"That is a question I cannot answer," I said, "though the probability is that Mr. Nisbet believes himself safe, or he would hardly have gone to so central a hotel as the Chatham; but it is certain that they are proceeding with some degree of caution, or the name of Cooper would have been found in the arrival book. Has any idea suggested itself to you that would be likely to explain the reason of Mr. Nisbet choosing Dr. Cooper as a companion?"

"Many ideas have suggested themselves," answered Ronald, "of which I have not yet spoken; but we will follow this one out, to see if we agree. You paid a visit to Dr. Cooper on Sunday evening, and, as his wife said to you this morning, he let his tongue run too freely. Her remark proves that some conversation must have passed between them as to your visit, and that Dr. Cooper recalled--not very distinctly perhaps--what it was he said. My belief is that this conversation took place in the presence of a third party, who was chiefly responsible for it."

"Of a third party!" I exclaimed.

"The third party," continued Ronald, "being Mr. Oliver Nisbet, who visited the Coopers on the following night. He must have had some motive for this visit, for it is not likely--after what you learned from Dr. Cooper's lips of the feeling he entertained toward Mr. Nisbet--that this gentleman would have paid his accomplice a visit in which there was no direct motive. I speak of them as accomplices because there is no doubt in my mind on the point. Dr. Cooper was bribed to give a false death certificate, false for the reason that he was not in a position to give a true one, and for this service Mr. Nisbet paid him, and made promises (according to Dr. Cooper) which he did not fulfill. Whether these promises were or were not as Dr. Cooper hinted is of small moment in what we are discussing, the one thing certain being that Dr. Cooper labored under a sense of injury, and believed himself to have been wronged. It is more than probable that, in some way, Dr. Cooper conveyed this impression to Mr. Nisbet, and that he was aware of it. This must have occurred years ago, and shortly afterward Dr. Cooper loses sight of his employer, and has no means of communicating with him. If he had known where to write to him he would certainly have done so, in his state of poverty, and would most likely have thrown out some kind of threat. During this interval Mr. Nisbet keeps himself hidden from the man who has served him at a critical time; he has no use for him; all evidence of the crime (the nature of which has yet to be discovered) he has committed is destroyed, and there is only one person in the world who can throw the remotest suspicion upon him; that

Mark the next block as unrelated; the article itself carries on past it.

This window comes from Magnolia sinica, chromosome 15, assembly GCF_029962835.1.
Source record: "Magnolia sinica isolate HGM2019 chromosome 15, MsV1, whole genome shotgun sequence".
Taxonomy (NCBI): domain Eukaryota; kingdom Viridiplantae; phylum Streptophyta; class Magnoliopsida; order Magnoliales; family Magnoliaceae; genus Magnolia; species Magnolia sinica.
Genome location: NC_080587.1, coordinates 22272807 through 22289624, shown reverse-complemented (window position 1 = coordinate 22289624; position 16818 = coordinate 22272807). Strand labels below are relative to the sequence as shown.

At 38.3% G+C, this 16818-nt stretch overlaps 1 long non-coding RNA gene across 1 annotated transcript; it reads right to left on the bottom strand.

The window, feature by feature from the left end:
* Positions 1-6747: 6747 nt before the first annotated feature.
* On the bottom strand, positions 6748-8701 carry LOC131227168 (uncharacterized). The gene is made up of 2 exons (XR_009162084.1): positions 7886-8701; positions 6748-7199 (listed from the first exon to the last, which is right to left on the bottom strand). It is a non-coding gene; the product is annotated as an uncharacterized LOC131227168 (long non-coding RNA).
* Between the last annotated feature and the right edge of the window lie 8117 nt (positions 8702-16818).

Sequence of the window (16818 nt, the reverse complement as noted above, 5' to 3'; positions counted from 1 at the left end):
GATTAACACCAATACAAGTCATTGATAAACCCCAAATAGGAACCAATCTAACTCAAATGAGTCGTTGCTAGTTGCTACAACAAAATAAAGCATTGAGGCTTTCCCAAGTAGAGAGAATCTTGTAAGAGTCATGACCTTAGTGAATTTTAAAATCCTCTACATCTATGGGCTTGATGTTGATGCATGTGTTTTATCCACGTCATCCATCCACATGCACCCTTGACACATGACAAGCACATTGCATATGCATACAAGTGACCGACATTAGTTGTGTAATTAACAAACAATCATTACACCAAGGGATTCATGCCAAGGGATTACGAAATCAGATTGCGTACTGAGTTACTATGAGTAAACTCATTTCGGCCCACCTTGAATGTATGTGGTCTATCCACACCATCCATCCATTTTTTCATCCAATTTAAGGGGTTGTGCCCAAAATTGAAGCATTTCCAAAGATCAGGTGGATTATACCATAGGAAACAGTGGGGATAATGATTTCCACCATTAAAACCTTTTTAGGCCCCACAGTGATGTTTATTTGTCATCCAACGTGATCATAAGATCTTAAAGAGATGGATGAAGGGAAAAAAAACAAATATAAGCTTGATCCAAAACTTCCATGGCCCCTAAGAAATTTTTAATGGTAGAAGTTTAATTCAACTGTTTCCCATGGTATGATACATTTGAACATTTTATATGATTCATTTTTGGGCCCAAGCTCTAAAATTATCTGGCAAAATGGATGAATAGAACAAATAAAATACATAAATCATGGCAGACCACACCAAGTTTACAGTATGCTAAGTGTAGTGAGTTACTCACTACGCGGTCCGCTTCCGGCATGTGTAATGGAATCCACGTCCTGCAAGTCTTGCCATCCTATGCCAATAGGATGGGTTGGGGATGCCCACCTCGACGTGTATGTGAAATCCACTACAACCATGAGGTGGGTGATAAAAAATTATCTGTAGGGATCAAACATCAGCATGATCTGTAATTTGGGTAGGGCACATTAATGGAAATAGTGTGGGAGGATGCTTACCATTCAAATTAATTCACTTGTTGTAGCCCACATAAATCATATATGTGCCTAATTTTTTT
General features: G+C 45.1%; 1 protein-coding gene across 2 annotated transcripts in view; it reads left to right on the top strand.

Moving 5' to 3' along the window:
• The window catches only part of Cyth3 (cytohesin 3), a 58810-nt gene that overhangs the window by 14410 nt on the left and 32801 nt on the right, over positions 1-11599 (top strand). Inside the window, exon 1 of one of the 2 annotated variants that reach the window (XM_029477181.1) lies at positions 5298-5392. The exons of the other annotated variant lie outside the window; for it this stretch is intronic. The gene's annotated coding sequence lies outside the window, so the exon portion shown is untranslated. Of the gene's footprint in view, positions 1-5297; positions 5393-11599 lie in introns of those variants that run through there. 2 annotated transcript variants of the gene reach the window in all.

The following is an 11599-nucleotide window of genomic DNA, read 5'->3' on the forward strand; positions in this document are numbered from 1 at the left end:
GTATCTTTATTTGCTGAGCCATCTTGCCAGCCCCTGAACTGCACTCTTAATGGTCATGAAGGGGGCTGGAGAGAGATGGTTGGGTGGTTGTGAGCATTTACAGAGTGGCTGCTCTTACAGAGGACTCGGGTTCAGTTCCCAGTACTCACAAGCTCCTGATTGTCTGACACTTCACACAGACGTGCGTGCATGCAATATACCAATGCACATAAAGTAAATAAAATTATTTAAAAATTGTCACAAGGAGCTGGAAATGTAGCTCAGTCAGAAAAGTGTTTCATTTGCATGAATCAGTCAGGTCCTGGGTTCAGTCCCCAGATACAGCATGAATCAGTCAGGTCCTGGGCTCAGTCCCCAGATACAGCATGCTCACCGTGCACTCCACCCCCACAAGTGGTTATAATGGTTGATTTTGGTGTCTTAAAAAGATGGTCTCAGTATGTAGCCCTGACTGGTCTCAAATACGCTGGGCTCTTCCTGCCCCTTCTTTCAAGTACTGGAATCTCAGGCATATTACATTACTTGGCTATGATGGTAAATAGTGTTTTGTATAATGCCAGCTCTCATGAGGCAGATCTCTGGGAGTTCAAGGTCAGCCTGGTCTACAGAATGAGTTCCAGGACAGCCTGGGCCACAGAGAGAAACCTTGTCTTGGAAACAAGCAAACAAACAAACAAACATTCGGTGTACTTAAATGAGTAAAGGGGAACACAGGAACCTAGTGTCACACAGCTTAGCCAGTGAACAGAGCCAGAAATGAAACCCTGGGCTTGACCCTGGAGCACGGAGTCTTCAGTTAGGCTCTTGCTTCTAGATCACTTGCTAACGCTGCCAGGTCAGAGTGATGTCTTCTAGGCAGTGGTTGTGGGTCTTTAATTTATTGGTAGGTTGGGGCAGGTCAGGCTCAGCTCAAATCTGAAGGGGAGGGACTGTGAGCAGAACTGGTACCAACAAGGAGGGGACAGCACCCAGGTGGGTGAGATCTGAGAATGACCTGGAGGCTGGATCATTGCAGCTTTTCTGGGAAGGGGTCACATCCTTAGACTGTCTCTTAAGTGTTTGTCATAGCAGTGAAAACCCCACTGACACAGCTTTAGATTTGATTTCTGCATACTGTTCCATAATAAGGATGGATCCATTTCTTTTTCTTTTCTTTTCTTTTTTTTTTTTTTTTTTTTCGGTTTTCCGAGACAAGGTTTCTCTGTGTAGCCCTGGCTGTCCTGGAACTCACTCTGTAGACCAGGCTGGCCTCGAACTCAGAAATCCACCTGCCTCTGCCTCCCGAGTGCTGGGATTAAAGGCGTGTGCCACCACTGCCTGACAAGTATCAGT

person is Dr. Cooper, and even he, if he dared take open action, would find himself implicated in the consequences. So matters rest for a considerable time, and we come now to the present. It is on Sunday only that you are informed by the private inquiry agent you employed that Mr. Nisbet had returned to London and was staying at the Métropole. Again crops up the hidden motive for his return. Was it to visit the house in Lamb's Terrace in which the crime was committed? Was it to seek Dr. Cooper for the purpose of obtaining his assistance in a fresh crime to be committed on foreign soil? Conjecture only will assist us here, for we know nothing; but conjecture, put to a logical use, may lead to the right conclusion. I assert that Mr. Nisbet's visit to London was expressly made either to go to Lamb's Terrace or to see Dr. Cooper; certainly for one of these reasons, perhaps for both. When you learn that he is in London you are on your way to Dr. Cooper's house; you find him; you have a singular conversation with him; you return home, and my uncle informs you of the discovery of the clothes he has found in the attic cupboard. That those clothes belonged to Beatrice and the servant cannot be disputed. On Monday morning, after my uncle leaves you to find a temporary home for poor little Barbara, you also leave the fated house several hours, and you take especial care to deposit the clothes in what you believe to be a place of safety; unfortunately, as it happened, in the place in which they were first discovered. Now, who knows of that place of deposit? You, my uncle, and Mr. Nisbet. During your absence Mr. Nisbet obtains easy admission to the house, goes straight to the attic cupboard, and bears away with him the garments which, by devious circumstantial evidence, might be a danger to him. While he is in the house some signs therein lead him to suspect that it is not absolutely untenanted, and he sets watch upon it in the night. Looking from the window of the room occupied by you and my uncle you see Mr. Nisbet standing in the garden in a watchful, observant attitude; and as he stands there the spectral monitor which has set this inquiry at work gives you a sign--an unmistakable sign from the spiritual throne of justice. Rank heresy or blind fatuity might misinterpret this sign; to you, to my uncle, to me, it is as clear as sunlight. It declared this man to be guilty of a horrible crime; it was like the writing on the wall. Satisfied or not, Mr. Nisbet leaves Lamb's Terrace, and goes to South Lambeth to see Dr. Cooper, of whose movements during the years that have passed he has had full knowledge. Mr. Nisbet is not only a dangerous man and a criminal, he is a man of resource and powerful intellect, and such a man leaves little to chance. Closeted with Dr. Cooper and his wife, he hears of your visit to him the previous evening; he worms out of his accomplice all that the man can recollect of your conversation with him; and he scents danger. Now, as I have said, whether he went to Dr. Cooper in the first instance to obtain his assistance in a fresh crime on foreign soil is hidden from us, but I am convinced that what he learns during this interview induces him to expedite his movements. He bids Dr. Cooper hold himself in readiness, and wins the wife's confidence by giving her money; thus they are both on his side. Were we and Dr. Cooper now in London you would worm nothing more out of him. Forewarned is to be forearmed, and his wife would see that he was not tampered with. When Mr. Nisbet leaves Dr. Cooper last night, he has not quite settled the order or time of his future movements, but considering the matter afterward he sees the advisability of getting out of England without delay. Hence his resolution to leave for the Continent this morning; hence his telegram to Dr. Cooper to meet him immediately for the purpose of catching the early train; hence the hurried and sudden departure, with the particulars of which we are acquainted. Have I made myself clear?"